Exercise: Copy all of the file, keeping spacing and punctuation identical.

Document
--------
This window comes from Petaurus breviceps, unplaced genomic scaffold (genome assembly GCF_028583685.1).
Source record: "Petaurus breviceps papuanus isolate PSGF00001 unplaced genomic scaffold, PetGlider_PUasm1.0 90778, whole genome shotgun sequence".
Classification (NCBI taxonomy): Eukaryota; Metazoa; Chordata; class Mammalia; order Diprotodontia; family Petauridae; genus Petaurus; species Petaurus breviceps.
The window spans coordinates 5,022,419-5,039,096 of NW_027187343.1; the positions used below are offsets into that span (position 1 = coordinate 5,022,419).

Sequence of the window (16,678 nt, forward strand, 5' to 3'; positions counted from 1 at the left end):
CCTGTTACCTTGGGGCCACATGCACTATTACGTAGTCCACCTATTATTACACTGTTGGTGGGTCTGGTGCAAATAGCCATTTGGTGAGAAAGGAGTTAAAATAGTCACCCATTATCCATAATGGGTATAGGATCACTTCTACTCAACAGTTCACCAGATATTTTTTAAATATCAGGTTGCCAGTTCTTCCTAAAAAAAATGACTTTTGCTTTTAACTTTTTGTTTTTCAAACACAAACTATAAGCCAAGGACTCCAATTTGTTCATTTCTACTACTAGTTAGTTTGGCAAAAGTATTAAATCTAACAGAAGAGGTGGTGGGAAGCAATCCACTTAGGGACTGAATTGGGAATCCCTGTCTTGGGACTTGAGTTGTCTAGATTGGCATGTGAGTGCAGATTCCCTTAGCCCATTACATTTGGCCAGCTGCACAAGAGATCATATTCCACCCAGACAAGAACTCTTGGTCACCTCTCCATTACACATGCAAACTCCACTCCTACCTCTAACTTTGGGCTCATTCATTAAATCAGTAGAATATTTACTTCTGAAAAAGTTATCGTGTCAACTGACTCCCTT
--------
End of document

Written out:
This window comes from Petaurus breviceps, unplaced genomic scaffold (genome assembly GCF_028583685.1).
Source record: "Petaurus breviceps papuanus isolate PSGF00001 unplaced genomic scaffold, PetGlider_PUasm1.0 90778, whole genome shotgun sequence".
Classification (NCBI taxonomy): Eukaryota; Metazoa; Chordata; class Mammalia; order Diprotodontia; family Petauridae; genus Petaurus; species Petaurus breviceps.
The window spans coordinates 5,022,419-5,039,096 of NW_027187343.1; the positions used below are offsets into that span (position 1 = coordinate 5,022,419).

Sequence of the window (16,678 nt, forward strand, 5' to 3'; positions counted from 1 at the left end):
CCTGTTACCTTGGGGCCACATGCACTATTACGTAGTCCACCTATTATTACACTGTTGGTGGGTCTGGTGCAAATAGCCATTTGGTGAGAAAGGAGTTAAAATAGTCACCCATTATCCATAATGGGTATAGGATCACTTCTACTCAACAGTTCACCAGATATTTTTTAAATATCAGGTTGCCAGTTCTTCCTAAAAAAAATGACTTTTGCTTTTAACTTTTTGTTTTTCAAACACAAACTATAAGCCAAGGACTCCAATTTGTTCATTTCTACTACTAGTTAGTTTGGCAAAAGTATTAAATCTAACAGAAGAGGTGGTGGGAAGCAATCCACTTAGGGACTGAATTGGGAATCCCTGTCTTGGGACTTGAGTTGTCTAGATTGGCATGTGAGTGCAGATTCCCTTAGCCCATTACATTTGGCCAGCTGCACAAGAGATCATATTCCACCCAGACAAGAACTCTTGGTCACCTCTCCATTACACATGCAAACTCCACTCCTACCTCTAACTTTGGGCTCATTCATTAAATCAGTAGAATATTTACTTCTGAAAAAGTTATCGTGTCAACTGACTCCCTT